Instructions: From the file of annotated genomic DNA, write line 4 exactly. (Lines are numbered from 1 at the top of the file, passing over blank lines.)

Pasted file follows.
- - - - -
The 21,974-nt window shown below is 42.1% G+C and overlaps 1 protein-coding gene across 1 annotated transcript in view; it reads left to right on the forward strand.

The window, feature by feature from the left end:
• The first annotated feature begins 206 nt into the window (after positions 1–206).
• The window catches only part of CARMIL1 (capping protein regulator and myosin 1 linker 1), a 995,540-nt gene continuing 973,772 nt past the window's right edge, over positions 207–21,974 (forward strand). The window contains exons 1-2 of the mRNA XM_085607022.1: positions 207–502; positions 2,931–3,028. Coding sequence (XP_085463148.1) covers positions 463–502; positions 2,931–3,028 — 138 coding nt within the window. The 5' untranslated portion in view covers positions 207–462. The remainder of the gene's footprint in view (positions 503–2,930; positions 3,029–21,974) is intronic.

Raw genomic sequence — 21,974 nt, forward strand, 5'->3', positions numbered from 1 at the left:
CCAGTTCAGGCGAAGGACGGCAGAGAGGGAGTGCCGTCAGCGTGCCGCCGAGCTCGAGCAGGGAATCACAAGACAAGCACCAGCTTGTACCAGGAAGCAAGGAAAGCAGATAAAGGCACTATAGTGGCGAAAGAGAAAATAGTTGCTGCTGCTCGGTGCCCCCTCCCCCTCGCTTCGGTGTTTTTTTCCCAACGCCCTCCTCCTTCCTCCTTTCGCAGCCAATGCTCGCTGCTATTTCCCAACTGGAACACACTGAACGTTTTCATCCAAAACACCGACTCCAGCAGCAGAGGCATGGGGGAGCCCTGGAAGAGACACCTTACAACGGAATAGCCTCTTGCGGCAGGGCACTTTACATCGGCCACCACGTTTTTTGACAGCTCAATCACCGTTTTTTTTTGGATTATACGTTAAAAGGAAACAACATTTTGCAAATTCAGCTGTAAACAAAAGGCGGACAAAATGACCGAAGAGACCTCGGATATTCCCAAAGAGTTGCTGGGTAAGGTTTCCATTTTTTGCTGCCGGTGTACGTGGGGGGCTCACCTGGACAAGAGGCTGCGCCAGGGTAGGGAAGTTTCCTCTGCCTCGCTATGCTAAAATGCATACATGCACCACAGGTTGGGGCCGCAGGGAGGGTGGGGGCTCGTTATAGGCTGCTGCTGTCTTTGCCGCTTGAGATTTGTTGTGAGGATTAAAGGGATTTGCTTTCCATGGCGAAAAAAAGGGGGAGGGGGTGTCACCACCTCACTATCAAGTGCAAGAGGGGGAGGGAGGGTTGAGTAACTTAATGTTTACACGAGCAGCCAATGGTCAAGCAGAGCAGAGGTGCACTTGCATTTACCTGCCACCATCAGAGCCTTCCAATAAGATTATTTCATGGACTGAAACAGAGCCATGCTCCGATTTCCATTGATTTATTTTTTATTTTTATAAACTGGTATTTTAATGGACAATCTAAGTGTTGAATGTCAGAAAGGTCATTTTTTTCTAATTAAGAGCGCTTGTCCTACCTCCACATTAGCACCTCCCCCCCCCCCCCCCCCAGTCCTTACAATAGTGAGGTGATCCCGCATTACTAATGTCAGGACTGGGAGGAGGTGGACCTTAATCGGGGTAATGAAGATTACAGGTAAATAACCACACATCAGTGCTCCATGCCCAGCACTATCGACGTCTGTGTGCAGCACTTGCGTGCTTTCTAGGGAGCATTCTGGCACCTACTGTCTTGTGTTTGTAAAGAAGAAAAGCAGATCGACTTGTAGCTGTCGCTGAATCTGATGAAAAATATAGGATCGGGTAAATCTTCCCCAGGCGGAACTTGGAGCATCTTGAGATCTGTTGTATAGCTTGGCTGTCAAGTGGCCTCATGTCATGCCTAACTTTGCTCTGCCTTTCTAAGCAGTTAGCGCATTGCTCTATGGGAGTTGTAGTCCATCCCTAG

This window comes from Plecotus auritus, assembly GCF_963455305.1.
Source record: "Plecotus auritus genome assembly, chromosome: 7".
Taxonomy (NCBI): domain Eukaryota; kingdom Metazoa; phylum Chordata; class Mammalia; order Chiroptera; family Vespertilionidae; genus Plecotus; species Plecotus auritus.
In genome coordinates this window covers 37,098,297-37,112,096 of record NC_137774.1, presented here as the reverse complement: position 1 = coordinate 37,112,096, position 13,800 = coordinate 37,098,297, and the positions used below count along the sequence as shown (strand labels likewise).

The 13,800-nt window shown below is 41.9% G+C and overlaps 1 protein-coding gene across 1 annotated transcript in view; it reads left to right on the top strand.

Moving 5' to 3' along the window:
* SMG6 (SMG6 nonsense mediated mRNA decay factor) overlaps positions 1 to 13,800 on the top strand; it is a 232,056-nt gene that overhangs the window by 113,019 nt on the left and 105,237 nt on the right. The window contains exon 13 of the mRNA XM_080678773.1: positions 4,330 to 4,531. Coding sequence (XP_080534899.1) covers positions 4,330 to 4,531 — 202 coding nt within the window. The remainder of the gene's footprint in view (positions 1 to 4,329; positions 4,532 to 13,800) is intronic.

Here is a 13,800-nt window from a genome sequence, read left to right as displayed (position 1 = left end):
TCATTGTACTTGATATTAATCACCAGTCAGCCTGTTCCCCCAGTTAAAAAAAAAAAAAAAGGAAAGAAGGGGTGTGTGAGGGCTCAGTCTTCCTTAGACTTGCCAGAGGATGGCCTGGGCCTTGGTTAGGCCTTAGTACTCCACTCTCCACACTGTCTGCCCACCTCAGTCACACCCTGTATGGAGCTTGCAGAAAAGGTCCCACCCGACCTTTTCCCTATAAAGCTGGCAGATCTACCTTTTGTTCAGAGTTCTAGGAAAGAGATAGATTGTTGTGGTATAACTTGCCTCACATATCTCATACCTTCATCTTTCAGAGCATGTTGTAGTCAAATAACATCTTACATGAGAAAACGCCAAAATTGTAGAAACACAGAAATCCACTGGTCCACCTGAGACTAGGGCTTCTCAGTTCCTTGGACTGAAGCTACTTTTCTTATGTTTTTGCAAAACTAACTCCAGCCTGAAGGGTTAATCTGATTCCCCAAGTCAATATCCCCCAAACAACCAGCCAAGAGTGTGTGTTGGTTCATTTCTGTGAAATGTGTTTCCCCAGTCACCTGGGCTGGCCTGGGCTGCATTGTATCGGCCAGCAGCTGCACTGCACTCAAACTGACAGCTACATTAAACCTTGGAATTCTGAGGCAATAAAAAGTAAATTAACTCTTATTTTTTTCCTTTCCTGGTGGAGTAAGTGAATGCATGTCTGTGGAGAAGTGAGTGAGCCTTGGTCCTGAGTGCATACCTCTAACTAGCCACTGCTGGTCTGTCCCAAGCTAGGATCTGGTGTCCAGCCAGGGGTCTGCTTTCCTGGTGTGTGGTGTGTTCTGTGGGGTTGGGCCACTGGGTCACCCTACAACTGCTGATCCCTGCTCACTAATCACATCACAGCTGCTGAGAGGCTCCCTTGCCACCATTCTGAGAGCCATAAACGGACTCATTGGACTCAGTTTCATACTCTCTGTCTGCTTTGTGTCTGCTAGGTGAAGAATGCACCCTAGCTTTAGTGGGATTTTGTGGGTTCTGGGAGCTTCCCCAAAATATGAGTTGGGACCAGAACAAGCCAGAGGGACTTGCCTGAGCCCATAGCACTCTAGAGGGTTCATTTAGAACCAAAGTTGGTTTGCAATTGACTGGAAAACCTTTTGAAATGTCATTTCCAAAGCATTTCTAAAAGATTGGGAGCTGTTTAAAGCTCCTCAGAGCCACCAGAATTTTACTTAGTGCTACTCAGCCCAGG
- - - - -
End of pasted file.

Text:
• The window catches only part of CARMIL1 (capping protein regulator and myosin 1 linker 1), a 995,540-nt gene continuing 973,772 nt past the window's right edge, over positions 207–21,974 (forward strand). The window contains exons 1-2 of the mRNA XM_085607022.1: positions 207–502; positions 2,931–3,028. Coding sequence (XP_085463148.1) covers positions 463–502; positions 2,931–3,028 — 138 coding nt within the window. The 5' untranslated portion in view covers positions 207–462. The remainder of the gene's footprint in view (positions 503–2,930; positions 3,029–21,974) is intronic.